The bill is “a great step” in minimizing some of the difficulties in navigating the H-2A program, she added.

VISAS AND PERMANENT RESIDENCY 

The Farm Workforce Modernization Act would create a program that allows agricultural workers, their spouses and children to earn legal status. If the worker shows 180 days of agricultural employment over the last two years, they can apply for either a five-year renewable visa, which is renewed by working at least 100 days in the industry every year, or Legal Permanent Residency.

To apply for Legal Permanent Residency, workers must pay a $1,000 fee and have either worked in U.S. agriculture for 10 years, plus an additional four years after enactment, or worked in U.S. agriculture for less than 10 years but an additional eight years after enactment.

“It provides earned legal status for workforce and deportation protection for workers if they are here without status,” Naerebout said. “We have tried to advocate for immigration reform for families who have helped build the workforce.”

Naerebout added that, although Idaho has not seen the high numbers of deportations that other dairy states have seen, there is still “the fear of deportation that creates apprehension and fear within our immigrant communities.”

“They are able to know that, through this legislation, they would be able to gain legal status and protect(ion) from deportation,” he said.

CHANGES TO THE H-2A PROGRAM

In the past, under the H-2A program, employers would file petitions for each type of worker they needed. An employer needing workers for tilling, planting and harvesting would have to file three different petitions. The proposed legislation would allow the employer to file one petition for all different workers.

It would also eliminate the requirement to run job postings in the local newspaper.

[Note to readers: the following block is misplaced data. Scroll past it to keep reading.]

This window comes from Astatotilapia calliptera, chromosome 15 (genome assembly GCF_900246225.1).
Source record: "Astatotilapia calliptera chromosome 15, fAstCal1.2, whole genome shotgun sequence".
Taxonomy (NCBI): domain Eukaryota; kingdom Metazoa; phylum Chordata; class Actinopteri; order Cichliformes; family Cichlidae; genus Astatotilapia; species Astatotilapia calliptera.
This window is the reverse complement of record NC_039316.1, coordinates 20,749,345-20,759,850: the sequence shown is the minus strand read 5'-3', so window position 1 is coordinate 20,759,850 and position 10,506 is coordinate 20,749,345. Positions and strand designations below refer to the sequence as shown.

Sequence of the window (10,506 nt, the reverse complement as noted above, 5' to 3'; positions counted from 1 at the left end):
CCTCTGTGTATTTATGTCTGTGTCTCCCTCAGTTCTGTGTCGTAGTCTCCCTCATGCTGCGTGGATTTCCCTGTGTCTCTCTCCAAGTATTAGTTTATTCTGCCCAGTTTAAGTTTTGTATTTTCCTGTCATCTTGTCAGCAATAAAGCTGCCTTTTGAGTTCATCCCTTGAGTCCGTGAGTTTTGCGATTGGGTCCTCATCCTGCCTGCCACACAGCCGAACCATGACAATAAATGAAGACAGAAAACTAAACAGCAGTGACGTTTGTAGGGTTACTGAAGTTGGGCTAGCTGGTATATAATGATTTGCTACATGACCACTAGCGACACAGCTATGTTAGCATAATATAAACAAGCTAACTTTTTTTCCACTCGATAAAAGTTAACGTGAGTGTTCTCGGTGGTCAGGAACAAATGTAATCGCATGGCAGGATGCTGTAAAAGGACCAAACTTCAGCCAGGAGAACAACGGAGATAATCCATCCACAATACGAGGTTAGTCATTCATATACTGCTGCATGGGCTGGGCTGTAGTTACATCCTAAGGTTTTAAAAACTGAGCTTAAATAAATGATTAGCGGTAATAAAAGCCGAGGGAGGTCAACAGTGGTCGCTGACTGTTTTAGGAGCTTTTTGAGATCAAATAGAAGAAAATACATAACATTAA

The new proposal also calls for wage reform for H-2A program workers. It calls for removing the one-wage determination for all workers and, instead, changing wage requirements for each position. The document said some workers, such as machine operators, would see higher wages, yet others, like crop workers, would see lower wages.

The bill would also make efforts to ensure farmworker housing is available. The U.S. Department of Agriculture would triple the amount of funding available for loans and grants used for building farm labor housing.

The bill also meets the Idaho Dairymen’s Association year-round labor needs. The bill would add an additional 40,000 green cards per year for agriculture workers. The visas can be used by employers to sponsor workers to fill permanent needs.

The bill would give employers access to a capped program for temporary three-year visas to hire employees year-round.

Naerebout said the association has concerns with the caps on the number of yearlong workers. The cap is 20,000 yearlong visas.

“We feel it is too low,” he said. “If we could change anything with the bill, it would be that, but the United Farm Workers (of America) said that was as high as they were willing to go.”

The bill summary says, “The Secretaries of Agriculture and Labor would be able to increase visa cap if market conditions warrant such increases.”

Joel Anderson, executive director of Snake River Farmers Association, a Heyburn, Idaho, organization that helps agricultural employers hire through the H-2A program, said the organization has its own concerns with the bill.

He did not provide details, but added that he was “encouraged” by the bipartisan effort to try to address the labor shortage.